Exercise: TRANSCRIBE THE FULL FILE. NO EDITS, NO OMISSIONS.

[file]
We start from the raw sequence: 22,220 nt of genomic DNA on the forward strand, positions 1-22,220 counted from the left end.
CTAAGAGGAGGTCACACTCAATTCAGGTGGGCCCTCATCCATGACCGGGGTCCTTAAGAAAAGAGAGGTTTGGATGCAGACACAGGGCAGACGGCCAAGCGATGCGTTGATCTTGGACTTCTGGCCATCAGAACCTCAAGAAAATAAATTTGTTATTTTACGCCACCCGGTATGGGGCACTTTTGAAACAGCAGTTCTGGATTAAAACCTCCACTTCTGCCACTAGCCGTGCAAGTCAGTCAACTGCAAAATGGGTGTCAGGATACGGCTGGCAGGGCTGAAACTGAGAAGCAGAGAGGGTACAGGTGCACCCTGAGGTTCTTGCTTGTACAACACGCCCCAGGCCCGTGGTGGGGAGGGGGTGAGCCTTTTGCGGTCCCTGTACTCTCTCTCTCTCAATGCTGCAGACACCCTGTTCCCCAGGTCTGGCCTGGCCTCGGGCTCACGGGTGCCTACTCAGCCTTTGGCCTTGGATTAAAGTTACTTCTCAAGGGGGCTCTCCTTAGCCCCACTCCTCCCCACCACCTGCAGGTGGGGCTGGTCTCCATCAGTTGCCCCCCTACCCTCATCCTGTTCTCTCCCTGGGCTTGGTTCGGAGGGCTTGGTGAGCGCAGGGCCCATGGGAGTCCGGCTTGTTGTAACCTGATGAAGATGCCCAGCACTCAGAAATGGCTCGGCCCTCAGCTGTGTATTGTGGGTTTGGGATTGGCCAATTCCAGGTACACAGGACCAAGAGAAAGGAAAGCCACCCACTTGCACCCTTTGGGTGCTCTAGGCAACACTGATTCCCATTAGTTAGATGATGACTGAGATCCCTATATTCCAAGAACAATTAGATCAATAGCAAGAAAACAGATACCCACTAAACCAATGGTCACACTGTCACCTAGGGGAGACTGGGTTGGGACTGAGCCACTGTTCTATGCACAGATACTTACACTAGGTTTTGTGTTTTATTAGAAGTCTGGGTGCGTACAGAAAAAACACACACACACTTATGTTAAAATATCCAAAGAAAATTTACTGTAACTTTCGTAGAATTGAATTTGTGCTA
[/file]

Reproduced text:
We start from the raw sequence: 22,220 nt of genomic DNA on the forward strand, positions 1-22,220 counted from the left end.
CTAAGAGGAGGTCACACTCAATTCAGGTGGGCCCTCATCCATGACCGGGGTCCTTAAGAAAAGAGAGGTTTGGATGCAGACACAGGGCAGACGGCCAAGCGATGCGTTGATCTTGGACTTCTGGCCATCAGAACCTCAAGAAAATAAATTTGTTATTTTACGCCACCCGGTATGGGGCACTTTTGAAACAGCAGTTCTGGATTAAAACCTCCACTTCTGCCACTAGCCGTGCAAGTCAGTCAACTGCAAAATGGGTGTCAGGATACGGCTGGCAGGGCTGAAACTGAGAAGCAGAGAGGGTACAGGTGCACCCTGAGGTTCTTGCTTGTACAACACGCCCCAGGCCCGTGGTGGGGAGGGGGTGAGCCTTTTGCGGTCCCTGTACTCTCTCTCTCTCAATGCTGCAGACACCCTGTTCCCCAGGTCTGGCCTGGCCTCGGGCTCACGGGTGCCTACTCAGCCTTTGGCCTTGGATTAAAGTTACTTCTCAAGGGGGCTCTCCTTAGCCCCACTCCTCCCCACCACCTGCAGGTGGGGCTGGTCTCCATCAGTTGCCCCCCTACCCTCATCCTGTTCTCTCCCTGGGCTTGGTTCGGAGGGCTTGGTGAGCGCAGGGCCCATGGGAGTCCGGCTTGTTGTAACCTGATGAAGATGCCCAGCACTCAGAAATGGCTCGGCCCTCAGCTGTGTATTGTGGGTTTGGGATTGGCCAATTCCAGGTACACAGGACCAAGAGAAAGGAAAGCCACCCACTTGCACCCTTTGGGTGCTCTAGGCAACACTGATTCCCATTAGTTAGATGATGACTGAGATCCCTATATTCCAAGAACAATTAGATCAATAGCAAGAAAACAGATACCCACTAAACCAATGGTCACACTGTCACCTAGGGGAGACTGGGTTGGGACTGAGCCACTGTTCTATGCACAGATACTTACACTAGGTTTTGTGTTTTATTAGAAGTCTGGGTGCGTACAGAAAAAACACACACACACTTATGTTAAAATATCCAAAGAAAATTTACTGTAACTTTCGTAGAATTGAATTTGTGCTA